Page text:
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Apostles, Prophets, Pastors, all
Shall feel the shower of Mercy fall,
And starting at th’ Almighty's call,

Give what He gave,
Till their high deeds the world appall,

And sinners save.


And suddenly there came a sound from heaven, as of a rushing mighty wind, and it filled all the house where they were sitting: and there appeared unto them cloven tongues, like as of fire, and it sat upon each of them: and they were all filled with the Holy Ghost. Acts ii, 2, 3.

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WHEN God of old came down from Heaven,
In power

and wrath he came; Before his feet the clouds were riven,

Half darkness and half flame:

Around the trembling mountain's base

The prostrate people lay, Convinc'd of sin, but not of grace;

It was a dreadful day.

But when He came the second time,

He came in power and love, Softer than gale at morning prime

Hover'd his holy Dove.

The fires that rush'd on Sinai down

In sudden torrents dread,
Now gently light, a glorious crown,

On every sainted head.

Like arrows went those lightnings forth

Wing'd with the sinner's doom, But these, like tongues, o'er all the earth

Proclaiming life to come:

And as on Israel's awe-struck ear

The voice exceeding loud,
The trump, that angels quake to hear,

Thrillid from the deep, dark cloud,

So, when the Spirit of our God

Came down his flock to find, A voice from heaven was heard abroad,

A rushing, mighty wind.

Nor doth the outward ear alone

At that high warning start; Conscience gives back th' appalling tone ;

'Tis echoed in the heart.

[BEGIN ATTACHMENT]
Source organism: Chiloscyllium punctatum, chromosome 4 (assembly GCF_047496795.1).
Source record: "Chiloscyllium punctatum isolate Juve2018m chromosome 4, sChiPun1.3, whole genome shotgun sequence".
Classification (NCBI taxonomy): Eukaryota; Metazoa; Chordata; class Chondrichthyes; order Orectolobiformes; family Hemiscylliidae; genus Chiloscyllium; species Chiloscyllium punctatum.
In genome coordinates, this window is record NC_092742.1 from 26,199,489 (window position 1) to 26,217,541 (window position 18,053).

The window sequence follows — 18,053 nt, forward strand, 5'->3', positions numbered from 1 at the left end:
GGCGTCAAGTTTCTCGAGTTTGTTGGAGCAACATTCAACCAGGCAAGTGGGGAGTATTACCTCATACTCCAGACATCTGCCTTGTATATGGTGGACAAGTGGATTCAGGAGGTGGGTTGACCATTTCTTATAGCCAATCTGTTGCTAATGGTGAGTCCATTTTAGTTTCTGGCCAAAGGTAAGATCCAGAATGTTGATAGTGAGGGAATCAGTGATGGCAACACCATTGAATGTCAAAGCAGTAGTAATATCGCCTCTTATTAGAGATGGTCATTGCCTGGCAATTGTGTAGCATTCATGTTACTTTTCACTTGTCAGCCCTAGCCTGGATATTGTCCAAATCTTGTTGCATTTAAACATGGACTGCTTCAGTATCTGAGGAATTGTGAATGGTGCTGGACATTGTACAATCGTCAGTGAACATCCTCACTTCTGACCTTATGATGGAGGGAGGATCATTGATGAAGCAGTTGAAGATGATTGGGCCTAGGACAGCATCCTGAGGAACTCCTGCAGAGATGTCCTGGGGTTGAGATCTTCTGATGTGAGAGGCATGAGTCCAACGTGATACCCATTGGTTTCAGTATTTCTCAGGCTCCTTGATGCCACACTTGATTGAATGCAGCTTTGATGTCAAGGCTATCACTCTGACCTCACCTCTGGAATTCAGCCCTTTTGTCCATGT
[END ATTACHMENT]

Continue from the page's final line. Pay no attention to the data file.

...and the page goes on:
It fills the Church of God; it fills

The sinful world around; Only in stubborn hearts and wills

No place for it is found.

To other strains our souls are set :

A giddy whirl of sin
Fills ear and brain, and will not let

Heaven's harmonies come in.

Come, Lord, come, Wisdom, Love, and Power,

Open our ears to hear ;
Let us not miss th' accepted hour;

Save, Lord, by Love or Fear.


So the Lord scattered them abroad from thence upon the face of all the earth: and they left off to build the city. Genesis xi. 8.

SINCE all that is not heav'n must fade,
Light be the hand of Ruin laid

Upon the home I love :
With lulling spell let soft Decay
Steal on, and spare the giant sway,

The crash of tower and grove.

Far opening down some woodland deep
In their own quiet glade should sleep

The relics dear to thought,
And wild-flower wreaths from side to side
Their waving tracery hang, to hide

What ruthless Time has wrought.

Such are the visions green and sweet
That o'er the wistful fancy fleet

In Asia's sea-like plain,
Where slowly, round his isles of sand,
Euphrates through the lonely land

Winds toward the pearly main.

Slumber is there, but not of rest;
There her forlorn and


nest The famish'd hawk has found, The wild dog howls at fall of night, The serpent's rustling coils affright

The traveller on his round.

What shapeless form, half lost on high', Half seen against the evening sky,

Seems like a ghost to glide, And watch, from Babel's crumbling heap, Where in her shadow, fast asleep,

Is fall'n imperial Pride?

f See Sir R. K. Porter's Travels, ii. 387. In my second visit to Birs Nimrood, my party enly halted, having descried several dark objects moving along the summit of its hill, which they construed into dismounted Arabs on the look out: I took out my glass to examine, and soon distinguished that the causes of our alarm were two or three majestic lions, taking the air upon the heights of the pyramid.”

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